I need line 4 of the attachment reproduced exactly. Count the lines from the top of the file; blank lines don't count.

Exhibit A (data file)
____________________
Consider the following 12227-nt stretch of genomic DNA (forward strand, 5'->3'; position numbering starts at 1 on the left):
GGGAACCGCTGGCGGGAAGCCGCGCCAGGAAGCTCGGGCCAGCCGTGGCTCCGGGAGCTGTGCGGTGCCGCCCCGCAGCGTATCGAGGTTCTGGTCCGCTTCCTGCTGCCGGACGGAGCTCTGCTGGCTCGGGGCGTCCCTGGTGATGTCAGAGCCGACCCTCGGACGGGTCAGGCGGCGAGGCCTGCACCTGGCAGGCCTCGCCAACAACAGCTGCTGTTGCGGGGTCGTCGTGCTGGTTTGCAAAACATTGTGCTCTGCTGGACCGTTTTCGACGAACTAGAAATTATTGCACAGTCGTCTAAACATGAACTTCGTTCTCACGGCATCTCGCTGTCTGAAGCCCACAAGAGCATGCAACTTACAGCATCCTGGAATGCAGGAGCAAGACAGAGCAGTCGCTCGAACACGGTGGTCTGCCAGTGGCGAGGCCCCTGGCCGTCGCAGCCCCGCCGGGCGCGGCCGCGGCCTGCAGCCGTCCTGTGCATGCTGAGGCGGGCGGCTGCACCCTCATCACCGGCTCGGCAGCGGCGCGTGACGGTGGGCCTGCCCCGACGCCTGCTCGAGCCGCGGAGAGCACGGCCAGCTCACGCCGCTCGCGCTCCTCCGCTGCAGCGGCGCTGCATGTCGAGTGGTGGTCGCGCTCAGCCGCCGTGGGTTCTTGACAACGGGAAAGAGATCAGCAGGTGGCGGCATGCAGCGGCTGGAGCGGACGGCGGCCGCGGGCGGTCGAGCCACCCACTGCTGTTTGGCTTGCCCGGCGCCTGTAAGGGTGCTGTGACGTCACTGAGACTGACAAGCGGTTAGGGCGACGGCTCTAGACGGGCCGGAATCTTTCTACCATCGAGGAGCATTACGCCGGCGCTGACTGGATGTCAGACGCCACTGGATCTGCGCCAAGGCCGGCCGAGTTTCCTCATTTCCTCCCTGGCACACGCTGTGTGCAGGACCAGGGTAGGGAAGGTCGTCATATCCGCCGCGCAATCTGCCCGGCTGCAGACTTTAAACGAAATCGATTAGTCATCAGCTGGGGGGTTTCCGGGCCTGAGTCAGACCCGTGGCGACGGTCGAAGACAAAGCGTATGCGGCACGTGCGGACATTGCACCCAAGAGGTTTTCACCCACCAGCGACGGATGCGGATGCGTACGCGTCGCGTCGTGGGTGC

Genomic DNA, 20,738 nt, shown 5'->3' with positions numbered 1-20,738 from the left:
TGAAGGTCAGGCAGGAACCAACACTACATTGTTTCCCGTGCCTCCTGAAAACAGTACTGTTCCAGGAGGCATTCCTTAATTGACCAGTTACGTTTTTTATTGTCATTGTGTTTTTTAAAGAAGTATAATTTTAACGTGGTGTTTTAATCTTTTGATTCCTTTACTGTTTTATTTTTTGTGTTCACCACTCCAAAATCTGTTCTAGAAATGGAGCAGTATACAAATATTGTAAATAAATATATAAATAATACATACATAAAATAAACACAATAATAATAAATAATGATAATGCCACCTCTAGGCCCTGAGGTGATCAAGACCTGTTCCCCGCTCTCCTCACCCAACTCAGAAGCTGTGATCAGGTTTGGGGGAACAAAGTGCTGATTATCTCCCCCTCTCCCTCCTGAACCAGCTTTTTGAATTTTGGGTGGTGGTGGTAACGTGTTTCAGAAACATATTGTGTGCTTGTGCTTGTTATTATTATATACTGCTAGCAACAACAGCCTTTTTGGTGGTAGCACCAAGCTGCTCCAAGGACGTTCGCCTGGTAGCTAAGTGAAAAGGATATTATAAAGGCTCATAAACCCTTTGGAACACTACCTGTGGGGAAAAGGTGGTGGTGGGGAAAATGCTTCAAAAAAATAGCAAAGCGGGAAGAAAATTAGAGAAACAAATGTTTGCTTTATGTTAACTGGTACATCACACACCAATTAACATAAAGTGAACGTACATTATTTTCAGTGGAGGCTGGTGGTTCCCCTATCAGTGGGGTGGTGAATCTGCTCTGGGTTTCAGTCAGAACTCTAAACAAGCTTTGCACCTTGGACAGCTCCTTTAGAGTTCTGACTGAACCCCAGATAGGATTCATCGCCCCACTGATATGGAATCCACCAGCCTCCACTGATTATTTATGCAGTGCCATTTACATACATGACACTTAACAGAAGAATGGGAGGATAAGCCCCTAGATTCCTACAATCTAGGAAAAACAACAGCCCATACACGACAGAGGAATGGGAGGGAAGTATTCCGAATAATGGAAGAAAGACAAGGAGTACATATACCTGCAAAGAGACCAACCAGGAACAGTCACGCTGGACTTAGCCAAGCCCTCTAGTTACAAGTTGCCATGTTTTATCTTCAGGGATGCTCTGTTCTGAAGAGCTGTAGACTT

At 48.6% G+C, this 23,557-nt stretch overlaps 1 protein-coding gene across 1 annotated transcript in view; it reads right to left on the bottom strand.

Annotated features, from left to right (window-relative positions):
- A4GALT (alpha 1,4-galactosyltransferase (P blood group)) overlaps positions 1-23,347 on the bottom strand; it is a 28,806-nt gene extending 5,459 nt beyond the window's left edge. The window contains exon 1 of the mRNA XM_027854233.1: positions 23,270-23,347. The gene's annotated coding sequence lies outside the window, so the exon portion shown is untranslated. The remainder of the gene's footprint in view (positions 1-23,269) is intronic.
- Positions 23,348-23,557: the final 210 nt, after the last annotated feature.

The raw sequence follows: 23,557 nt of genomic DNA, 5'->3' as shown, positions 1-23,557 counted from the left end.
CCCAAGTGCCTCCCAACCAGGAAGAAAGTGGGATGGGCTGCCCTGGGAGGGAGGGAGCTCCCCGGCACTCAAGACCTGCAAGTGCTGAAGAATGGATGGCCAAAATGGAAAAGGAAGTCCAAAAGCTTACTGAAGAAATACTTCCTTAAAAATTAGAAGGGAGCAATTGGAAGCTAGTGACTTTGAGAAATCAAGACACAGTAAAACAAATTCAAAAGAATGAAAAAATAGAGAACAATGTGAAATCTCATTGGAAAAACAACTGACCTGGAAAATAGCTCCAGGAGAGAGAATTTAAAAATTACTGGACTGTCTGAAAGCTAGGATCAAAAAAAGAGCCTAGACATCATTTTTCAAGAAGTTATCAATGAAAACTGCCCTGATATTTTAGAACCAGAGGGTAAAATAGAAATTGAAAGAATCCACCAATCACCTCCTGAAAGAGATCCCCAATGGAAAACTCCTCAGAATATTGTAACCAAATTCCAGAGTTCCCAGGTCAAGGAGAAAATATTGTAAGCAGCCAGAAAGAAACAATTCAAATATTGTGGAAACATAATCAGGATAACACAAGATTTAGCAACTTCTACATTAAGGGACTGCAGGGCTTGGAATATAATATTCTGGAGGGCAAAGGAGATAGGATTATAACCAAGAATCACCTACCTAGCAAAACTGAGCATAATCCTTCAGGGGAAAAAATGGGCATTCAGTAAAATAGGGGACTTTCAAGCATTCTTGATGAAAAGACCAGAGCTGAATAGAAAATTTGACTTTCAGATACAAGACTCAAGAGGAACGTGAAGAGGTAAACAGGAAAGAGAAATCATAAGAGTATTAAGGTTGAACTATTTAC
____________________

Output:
TGAAGGTCAGGCAGGAACCAACACTACATTGTTTCCCGTGCCTCCTGAAAACAGTACTGTTCCAGGAGGCATTCCTTAATTGACCAGTTACGTTTTTTATTGTCATTGTGTTTTTTAAAGAAGTATAATTTTAACGTGGTGTTTTAATCTTTTGATTCCTTTACTGTTTTATTTTTTGTGTTCACCACTCCAAAATCTGTTCTAGAAATGGAGCAGTATACAAATATTGTAAATAAATATATAAATAATACATACATAAAATAAACACAATAATAATAAATAATGATAATGCCACCTCTAGGCCCTGAGGTGATCAAGACCTGTTCCCCGCTCTCCTCACCCAACTCAGAAGCTGTGATCAGGTTTGGGGGAACAAAGTGCTGATTATCTCCCCCTCTCCCTCCTGAACCAGCTTTTTGAATTTTGGGTGGTGGTGGTAACGTGTTTCAGAAACATATTGTGTGCTTGTGCTTGTTATTATTATATACTGCTAGCAACAACAGCCTTTTTGGTGGTAGCACCAAGCTGCTCCAAGGACGTTCGCCTGGTAGCTAAGTGAAAAGGATATTATAAAGGCTCATAAACCCTTTGGAACACTACCTGTGGGGAAAAGGTGGTGGTGGGGAAAATGCTTCAAAAAAATAGCAAAGCGGGAAGAAAATTAGAGAAACAAATGTTTGCTTTATGTTAACTGGTACATCACACACCAATTAACATAAAGTGAACGTACATTATTTTCAGTGGAGGCTGGTGGTTCCCCTATCAGTGGGGTGGTGAATCTGCTCTGGGTTTCAGTCAGAACTCTAAACAAGCTTTGCACCTTGGACAGCTCCTTTAGAGTTCTGACTGAACCCCAGATAGGATTCATCGCCCCACTGATATGGAATCCACCAGCCTCCACTGATTATTTATGCAGTGCCATTTACATACATGACACTTAACAGAAGAATGGGAGGATAAGCCCCTAGATTCCTACAATCTAGGAAAAACAACAGCCCATACACGACAGAGGAATGGGAGGGAAGTATTCCGAATAATGGAAGAAAGACAAGGAGTACATATACCTGCAAAGAGACCAACCAGGAACAGTCACGCTGGACTTAGCCAAGCCCTCTAGTTACAAGTTGCCATGTTTTATCTTCAGGGATGCTCTGTTCTGAAGAGCTGTAGACTT